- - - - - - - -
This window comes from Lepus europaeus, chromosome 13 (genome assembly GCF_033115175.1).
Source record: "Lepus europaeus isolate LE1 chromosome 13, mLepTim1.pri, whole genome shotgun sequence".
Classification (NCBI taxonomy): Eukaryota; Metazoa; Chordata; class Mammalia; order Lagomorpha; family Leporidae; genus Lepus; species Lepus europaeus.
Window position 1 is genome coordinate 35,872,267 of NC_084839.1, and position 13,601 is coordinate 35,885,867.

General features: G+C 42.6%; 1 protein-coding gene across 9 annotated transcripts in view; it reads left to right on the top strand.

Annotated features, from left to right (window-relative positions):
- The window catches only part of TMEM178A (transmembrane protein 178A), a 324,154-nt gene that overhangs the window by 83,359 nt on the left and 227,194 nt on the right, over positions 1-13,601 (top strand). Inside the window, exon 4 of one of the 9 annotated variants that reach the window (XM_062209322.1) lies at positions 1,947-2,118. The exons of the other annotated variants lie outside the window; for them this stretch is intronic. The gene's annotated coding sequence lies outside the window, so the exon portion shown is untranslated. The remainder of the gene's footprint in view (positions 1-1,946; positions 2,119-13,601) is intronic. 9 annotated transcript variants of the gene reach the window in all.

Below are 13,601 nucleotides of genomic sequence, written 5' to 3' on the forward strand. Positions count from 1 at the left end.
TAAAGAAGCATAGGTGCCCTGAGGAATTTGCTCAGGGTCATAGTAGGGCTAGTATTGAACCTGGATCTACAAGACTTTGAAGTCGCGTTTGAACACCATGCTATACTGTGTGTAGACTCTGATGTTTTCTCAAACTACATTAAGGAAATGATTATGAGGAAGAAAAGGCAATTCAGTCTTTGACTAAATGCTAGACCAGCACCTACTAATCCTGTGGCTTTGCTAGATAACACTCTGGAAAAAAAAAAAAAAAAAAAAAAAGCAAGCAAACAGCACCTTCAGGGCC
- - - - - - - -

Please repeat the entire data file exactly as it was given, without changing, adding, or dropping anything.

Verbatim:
This window comes from Lepus europaeus, chromosome 13 (genome assembly GCF_033115175.1).
Source record: "Lepus europaeus isolate LE1 chromosome 13, mLepTim1.pri, whole genome shotgun sequence".
Classification (NCBI taxonomy): Eukaryota; Metazoa; Chordata; class Mammalia; order Lagomorpha; family Leporidae; genus Lepus; species Lepus europaeus.
Window position 1 is genome coordinate 35,872,267 of NC_084839.1, and position 13,601 is coordinate 35,885,867.

General features: G+C 42.6%; 1 protein-coding gene across 9 annotated transcripts in view; it reads left to right on the top strand.

Annotated features, from left to right (window-relative positions):
- The window catches only part of TMEM178A (transmembrane protein 178A), a 324,154-nt gene that overhangs the window by 83,359 nt on the left and 227,194 nt on the right, over positions 1-13,601 (top strand). Inside the window, exon 4 of one of the 9 annotated variants that reach the window (XM_062209322.1) lies at positions 1,947-2,118. The exons of the other annotated variants lie outside the window; for them this stretch is intronic. The gene's annotated coding sequence lies outside the window, so the exon portion shown is untranslated. The remainder of the gene's footprint in view (positions 1-1,946; positions 2,119-13,601) is intronic. 9 annotated transcript variants of the gene reach the window in all.

Below are 13,601 nucleotides of genomic sequence, written 5' to 3' on the forward strand. Positions count from 1 at the left end.
TAAAGAAGCATAGGTGCCCTGAGGAATTTGCTCAGGGTCATAGTAGGGCTAGTATTGAACCTGGATCTACAAGACTTTGAAGTCGCGTTTGAACACCATGCTATACTGTGTGTAGACTCTGATGTTTTCTCAAACTACATTAAGGAAATGATTATGAGGAAGAAAAGGCAATTCAGTCTTTGACTAAATGCTAGACCAGCACCTACTAATCCTGTGGCTTTGCTAGATAACACTCTGGAAAAAAAAAAAAAAAAAAAAAAAGCAAGCAAACAGCACCTTCAGGGCC